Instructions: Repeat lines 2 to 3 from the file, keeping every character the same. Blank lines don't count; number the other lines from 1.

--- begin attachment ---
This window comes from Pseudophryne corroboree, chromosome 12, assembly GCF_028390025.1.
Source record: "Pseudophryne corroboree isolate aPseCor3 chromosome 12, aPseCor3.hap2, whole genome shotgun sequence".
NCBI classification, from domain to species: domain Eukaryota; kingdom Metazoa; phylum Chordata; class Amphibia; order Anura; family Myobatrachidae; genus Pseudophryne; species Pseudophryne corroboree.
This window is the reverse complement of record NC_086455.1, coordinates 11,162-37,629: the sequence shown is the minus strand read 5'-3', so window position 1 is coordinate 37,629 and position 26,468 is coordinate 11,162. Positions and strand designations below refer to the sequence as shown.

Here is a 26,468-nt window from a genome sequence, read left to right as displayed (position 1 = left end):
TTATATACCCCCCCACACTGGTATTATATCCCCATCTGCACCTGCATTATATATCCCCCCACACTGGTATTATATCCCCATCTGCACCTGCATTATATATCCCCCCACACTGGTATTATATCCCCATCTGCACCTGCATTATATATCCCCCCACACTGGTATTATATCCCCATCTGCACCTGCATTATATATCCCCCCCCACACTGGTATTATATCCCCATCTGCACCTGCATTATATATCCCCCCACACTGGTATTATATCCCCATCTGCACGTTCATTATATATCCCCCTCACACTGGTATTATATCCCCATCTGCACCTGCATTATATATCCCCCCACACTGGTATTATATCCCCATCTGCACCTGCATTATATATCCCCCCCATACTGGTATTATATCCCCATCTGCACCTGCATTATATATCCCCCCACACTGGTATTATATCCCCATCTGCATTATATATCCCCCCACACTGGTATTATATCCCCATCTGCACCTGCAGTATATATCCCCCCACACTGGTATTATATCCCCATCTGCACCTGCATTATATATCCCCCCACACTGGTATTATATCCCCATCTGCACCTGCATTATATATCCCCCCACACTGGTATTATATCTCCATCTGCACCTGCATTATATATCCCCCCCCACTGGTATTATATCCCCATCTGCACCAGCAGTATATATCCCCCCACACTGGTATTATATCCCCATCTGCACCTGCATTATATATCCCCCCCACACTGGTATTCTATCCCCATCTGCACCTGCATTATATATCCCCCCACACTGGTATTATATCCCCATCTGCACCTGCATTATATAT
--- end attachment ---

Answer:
Source record: "Pseudophryne corroboree isolate aPseCor3 chromosome 12, aPseCor3.hap2, whole genome shotgun sequence".
NCBI classification, from domain to species: domain Eukaryota; kingdom Metazoa; phylum Chordata; class Amphibia; order Anura; family Myobatrachidae; genus Pseudophryne; species Pseudophryne corroboree.